Sure, the cause was just, but the mechanics were not very well thought out. Once the high of an ideal wore off, food still needed to be put on the table. And this had nothing to do with realism. People throughout the unincorporated planets were starving, and that was the truth.
There was no time to wait for another administration to get elected and up to speed on the enormity of the problems facing Galaxy Bloc. This would not even be an orderly transfer of power either. Dominar Verasco was slowly concentrating that power to a select few within the unincorporated planets who received her socioeconomic favoritism – namely people like Janette that happened to be in the know about the biological weapon plus in the best possible position to try and do something about it. The military was built up and well-funded for this specific reason: Elections be da-ned, she was not planning on ceding this power to the ballot box, and Mordo with his sizable war chest from a bevy of undisclosed foreign donors was more than welcome to attempt the wresting of power away from her via coup d’état. Shades of the Space Force were being replicated and employed by the Dominar, and there was nothing gray about it. In plain black-and-white, she selectively limited freedoms or eroded them altogether for the purpose of maintaining her grasp on the legislature.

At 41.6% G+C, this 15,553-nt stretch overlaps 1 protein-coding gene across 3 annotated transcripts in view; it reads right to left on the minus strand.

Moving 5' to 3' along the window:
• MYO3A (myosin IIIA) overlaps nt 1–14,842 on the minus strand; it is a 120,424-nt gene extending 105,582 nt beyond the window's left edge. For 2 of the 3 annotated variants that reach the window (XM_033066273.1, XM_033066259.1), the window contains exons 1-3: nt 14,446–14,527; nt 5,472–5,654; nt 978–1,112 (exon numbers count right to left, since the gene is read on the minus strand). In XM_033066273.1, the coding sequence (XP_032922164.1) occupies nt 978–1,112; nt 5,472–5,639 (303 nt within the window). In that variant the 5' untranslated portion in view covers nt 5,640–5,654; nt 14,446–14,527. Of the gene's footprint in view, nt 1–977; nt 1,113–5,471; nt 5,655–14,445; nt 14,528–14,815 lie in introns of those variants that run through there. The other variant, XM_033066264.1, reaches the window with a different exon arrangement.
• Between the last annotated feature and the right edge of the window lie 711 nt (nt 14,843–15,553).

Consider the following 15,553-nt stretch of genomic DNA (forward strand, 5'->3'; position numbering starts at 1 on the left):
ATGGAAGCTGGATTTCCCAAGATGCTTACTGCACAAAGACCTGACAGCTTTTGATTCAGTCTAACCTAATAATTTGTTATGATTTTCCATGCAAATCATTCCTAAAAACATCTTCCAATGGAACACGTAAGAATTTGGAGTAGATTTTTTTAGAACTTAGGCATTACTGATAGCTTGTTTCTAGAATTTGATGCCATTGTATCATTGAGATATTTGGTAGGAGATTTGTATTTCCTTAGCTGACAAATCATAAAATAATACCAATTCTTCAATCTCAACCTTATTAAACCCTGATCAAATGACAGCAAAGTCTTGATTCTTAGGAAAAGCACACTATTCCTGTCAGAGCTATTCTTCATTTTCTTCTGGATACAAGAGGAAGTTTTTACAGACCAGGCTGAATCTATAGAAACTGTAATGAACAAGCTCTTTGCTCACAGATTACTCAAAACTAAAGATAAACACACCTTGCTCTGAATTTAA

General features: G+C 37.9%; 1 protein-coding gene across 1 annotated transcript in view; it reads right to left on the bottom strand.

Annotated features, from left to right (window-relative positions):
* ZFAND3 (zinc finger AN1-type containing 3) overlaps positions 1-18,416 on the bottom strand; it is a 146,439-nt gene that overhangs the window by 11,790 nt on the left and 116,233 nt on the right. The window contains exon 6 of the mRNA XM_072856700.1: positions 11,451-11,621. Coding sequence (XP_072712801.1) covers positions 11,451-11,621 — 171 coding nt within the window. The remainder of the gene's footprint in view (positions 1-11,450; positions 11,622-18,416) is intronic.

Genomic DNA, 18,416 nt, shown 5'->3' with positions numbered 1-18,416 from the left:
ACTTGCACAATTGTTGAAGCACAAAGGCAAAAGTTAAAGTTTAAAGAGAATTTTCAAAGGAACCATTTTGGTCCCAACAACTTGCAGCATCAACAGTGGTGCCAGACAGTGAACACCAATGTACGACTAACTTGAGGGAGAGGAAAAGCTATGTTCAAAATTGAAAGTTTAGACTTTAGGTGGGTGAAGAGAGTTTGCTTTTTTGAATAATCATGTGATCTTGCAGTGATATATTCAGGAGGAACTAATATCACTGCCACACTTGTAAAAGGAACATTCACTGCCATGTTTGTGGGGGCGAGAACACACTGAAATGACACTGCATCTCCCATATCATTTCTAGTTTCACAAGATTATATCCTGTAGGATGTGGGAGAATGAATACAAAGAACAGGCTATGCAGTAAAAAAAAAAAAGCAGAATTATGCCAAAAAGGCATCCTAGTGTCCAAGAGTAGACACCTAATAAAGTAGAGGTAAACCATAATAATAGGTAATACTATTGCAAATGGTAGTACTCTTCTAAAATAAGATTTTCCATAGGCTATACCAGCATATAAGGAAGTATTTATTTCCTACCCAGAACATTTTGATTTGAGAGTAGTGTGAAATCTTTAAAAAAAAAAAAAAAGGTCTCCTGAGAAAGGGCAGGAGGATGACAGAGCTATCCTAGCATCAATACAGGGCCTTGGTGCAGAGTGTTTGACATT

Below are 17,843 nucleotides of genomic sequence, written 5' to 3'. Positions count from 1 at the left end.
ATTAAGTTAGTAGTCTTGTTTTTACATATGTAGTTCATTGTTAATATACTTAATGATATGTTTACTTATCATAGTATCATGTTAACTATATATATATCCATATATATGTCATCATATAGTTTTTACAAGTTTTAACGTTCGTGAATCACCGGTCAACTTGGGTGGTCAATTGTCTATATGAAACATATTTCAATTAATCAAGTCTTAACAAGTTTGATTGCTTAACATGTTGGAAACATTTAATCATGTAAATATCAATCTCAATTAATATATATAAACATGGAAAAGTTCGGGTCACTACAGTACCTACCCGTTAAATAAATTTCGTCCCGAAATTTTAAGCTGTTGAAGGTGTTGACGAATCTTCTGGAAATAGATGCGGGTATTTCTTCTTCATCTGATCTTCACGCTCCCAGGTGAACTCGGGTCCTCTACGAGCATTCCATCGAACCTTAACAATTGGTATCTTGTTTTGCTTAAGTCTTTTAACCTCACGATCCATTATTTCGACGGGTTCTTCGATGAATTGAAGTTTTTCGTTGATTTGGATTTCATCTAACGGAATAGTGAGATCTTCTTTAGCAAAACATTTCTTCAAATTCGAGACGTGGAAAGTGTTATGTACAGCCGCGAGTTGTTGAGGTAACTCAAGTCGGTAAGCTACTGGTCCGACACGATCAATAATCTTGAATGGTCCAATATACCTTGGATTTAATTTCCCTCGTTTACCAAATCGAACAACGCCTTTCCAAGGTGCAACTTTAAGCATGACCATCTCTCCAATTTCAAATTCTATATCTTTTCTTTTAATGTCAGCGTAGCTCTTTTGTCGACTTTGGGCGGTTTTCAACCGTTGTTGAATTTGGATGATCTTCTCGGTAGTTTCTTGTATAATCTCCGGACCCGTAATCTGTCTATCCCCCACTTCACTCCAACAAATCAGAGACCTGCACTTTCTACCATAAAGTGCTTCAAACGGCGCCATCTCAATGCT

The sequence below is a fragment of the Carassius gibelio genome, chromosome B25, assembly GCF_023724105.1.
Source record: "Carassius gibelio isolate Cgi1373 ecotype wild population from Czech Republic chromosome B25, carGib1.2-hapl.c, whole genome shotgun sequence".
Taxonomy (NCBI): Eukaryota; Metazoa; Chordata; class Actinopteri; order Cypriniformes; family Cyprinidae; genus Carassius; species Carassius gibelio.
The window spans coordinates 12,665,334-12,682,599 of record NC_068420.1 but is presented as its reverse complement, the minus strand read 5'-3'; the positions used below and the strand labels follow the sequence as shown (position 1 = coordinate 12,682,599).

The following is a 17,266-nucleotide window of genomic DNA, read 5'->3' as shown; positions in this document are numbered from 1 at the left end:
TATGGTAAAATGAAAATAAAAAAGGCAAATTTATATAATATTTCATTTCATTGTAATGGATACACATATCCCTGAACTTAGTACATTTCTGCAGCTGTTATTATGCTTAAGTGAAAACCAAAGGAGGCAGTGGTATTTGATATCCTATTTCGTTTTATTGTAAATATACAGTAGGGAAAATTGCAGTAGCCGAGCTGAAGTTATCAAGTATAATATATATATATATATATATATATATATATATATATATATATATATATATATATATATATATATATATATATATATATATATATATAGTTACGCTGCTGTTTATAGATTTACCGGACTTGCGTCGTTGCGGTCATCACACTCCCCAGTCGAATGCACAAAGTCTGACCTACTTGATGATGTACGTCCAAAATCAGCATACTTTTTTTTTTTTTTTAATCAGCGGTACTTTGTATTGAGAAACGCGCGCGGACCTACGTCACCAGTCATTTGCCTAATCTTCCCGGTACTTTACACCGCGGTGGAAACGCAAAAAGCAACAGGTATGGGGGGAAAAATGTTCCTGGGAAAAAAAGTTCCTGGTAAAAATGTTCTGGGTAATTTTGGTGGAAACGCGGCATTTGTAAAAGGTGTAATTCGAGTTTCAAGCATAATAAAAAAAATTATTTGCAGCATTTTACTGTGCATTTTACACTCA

Looking up with closed eyes as the warm rain pelted her face, Janette used the sensation to help return from the peacefulness of contemplation. This type of weather was either good for that (creativity) or sleeping, and she could not yet rest those weary eyes at this point.
A safe assumption could be made that Dominar Verasco was resourceful and would investigate plus uncover Janette’s part in the planet’s fall – last will and testament which was authored in Chapter 28 aside, those words were simply a diversion. Galaxy Bloc would come looking for her and would not stop until it had the biological proof of the botanist’s demise in its possession. Running to the shrewd Mordo might have seemed like the appropriate course of action, but to accept that offer was to invite even further exploitation. Neither of the divisions within the unincorporated planets were a safe haven, so each would eventually catch on and up to a major, inexplicable deception.
Half-listening to General Canoy while dedicating the other half to listening to some valid and poignant concerns, Janette overheard, “We’re in the middle of taking a quick detour but should be at your position shortly. Stay safe over there.”
“I may not be able to harm you now,” Burdlit conceded while emerging from both the desecrated Power Authority surface facility and his own invisibility before assuring, “but unless you’re planning on living out your final days on this planet, you’ll have to vacate soon – and then there’s no more protection.” His approach was silent as a sign of Carriveaua things to come. He also happened to be close enough to Janette that she could feel the operational general’s breath on the back of her neck but far enough away in (what little) respect (he had) for her personal space that the botanist could only sense the slither of his tail so the Deew would not become incited – ultimately coming to her aid.
But still…. The prospects of a perpetual shadowing were unnerving.
“Please hurry,” Janette whispered.